Reagan's advisors were ultimately grasping for a COG. They couldn't find one, because the terrorist threats facing America in the 80s had little to do with each other. The bombing of American forces in Beirut involved Iran and its local allies, and the mercenary Abu Nidal Organization and its Libyan backers were another matter entirely. Thus, Reagan and his advisors were undestandably reluctant about conducting a wide-ranging war. Diplomatic complications were a concern, and the Cold War conventional balance in Europe as well as side contests in Latin America, Africa, and Central Asia demanded attention. Nonetheless, Reagan committed to tackling both issues separately--and somewhat unsuccessfuly. Conventional force against Libya did not halt their acts of terror, and Iran's use of proxy groups and proclivity for terrorism is still a constant in its foreign policy.
Today, there is still a rigorous debate over the structure and dynamics of al-Qaeda. That debate is complicated by the fact that al-Qaeda, like most violent non-state actors seeking to survive, exists in a murky realm. Intelligence--closed or open source--shines a light into the cave but cannot illuminate the entire structure. The main problem with the targeted killing program is precisely uncertainty over who the targets really are and how their deaths lead to strategic effect. Much of the structure was more visible after the September 11 attacks, and it became clear that the COG was al-Qaeda's base system in Afghanistan. Destroying this system in an military assault and aggressively targeting its financial links complicated our understanding of the COG. Moreover, al-Qaeda and its affiliaties worldwide today may not have a single COG, just as the Axis lacked a common connectivity that gave them order and purpose.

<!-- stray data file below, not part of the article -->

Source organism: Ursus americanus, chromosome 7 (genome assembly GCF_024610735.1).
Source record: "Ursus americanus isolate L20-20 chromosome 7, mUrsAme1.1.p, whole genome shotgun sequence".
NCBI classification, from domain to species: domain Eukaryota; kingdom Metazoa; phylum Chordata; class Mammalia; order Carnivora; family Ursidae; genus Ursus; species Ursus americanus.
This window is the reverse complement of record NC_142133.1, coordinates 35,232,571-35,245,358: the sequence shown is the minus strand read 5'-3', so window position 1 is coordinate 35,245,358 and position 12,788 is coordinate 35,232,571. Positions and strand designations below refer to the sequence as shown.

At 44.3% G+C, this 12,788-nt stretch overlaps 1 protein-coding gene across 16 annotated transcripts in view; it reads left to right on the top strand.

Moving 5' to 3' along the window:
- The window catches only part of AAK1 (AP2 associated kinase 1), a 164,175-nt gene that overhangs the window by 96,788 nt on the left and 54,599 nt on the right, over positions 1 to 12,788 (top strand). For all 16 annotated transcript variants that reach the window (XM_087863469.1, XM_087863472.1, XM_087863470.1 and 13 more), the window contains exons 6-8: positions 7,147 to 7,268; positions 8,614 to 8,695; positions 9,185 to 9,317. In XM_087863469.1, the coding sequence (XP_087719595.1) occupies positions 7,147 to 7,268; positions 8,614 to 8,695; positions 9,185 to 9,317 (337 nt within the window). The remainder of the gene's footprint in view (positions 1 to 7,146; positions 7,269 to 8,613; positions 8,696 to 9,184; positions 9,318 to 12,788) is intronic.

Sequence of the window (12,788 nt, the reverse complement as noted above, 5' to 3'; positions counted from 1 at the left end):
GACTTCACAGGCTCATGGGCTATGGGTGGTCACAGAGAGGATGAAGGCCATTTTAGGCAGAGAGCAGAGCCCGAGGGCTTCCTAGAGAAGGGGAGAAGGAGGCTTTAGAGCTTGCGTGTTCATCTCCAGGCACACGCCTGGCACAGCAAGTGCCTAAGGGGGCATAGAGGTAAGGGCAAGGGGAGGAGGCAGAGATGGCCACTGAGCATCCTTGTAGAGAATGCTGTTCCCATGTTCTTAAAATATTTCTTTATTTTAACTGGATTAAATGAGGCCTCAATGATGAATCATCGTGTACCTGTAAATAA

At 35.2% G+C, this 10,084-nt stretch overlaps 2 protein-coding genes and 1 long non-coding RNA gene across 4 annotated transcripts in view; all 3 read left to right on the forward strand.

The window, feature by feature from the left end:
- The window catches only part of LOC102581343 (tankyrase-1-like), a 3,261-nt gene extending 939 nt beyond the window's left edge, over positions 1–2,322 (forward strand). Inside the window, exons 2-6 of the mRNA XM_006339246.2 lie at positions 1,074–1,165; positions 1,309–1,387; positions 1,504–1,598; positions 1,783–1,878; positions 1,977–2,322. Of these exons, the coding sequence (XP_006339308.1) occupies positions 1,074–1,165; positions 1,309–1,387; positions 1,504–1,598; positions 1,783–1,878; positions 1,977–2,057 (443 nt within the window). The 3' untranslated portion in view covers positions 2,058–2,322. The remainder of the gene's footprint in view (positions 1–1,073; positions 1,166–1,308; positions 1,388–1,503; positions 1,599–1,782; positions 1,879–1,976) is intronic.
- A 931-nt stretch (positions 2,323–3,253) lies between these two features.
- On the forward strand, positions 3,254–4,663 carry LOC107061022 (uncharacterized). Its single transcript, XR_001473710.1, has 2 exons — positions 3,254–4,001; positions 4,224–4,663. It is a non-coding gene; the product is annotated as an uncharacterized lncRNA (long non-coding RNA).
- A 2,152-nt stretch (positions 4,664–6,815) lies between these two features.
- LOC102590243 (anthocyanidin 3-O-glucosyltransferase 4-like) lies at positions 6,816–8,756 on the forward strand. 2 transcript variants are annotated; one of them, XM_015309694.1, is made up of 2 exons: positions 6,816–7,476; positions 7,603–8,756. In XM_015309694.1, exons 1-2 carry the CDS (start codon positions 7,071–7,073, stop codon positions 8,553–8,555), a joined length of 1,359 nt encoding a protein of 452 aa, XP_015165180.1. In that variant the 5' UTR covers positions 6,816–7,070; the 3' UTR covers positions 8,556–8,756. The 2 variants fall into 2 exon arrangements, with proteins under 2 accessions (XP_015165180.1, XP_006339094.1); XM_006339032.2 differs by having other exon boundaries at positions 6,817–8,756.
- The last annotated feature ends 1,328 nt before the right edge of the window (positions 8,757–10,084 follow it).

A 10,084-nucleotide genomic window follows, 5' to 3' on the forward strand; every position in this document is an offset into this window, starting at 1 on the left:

Al-Qaeda is certainly less dissegrated than the complex reality behind the 1980s idea of a comprehensive terrorist network targeting the West. Ryan Evans, Peter Neumann, and Rafaello Pantucci make a case here that the organization's middle managers are precisely the connective tissue that would constitute a COG, and others have discussed AQ's structure without the use of Clausewitzian theory. Still, there is a risk today that without a strong sense of where the blow should land, our efforts will be unfocused. And as in the 1980s, there are also competing strategic priorites that decisionmakers will inevitably have to manage. Getting the COG right will be a difficult--but ultimately essential--task for American strategists.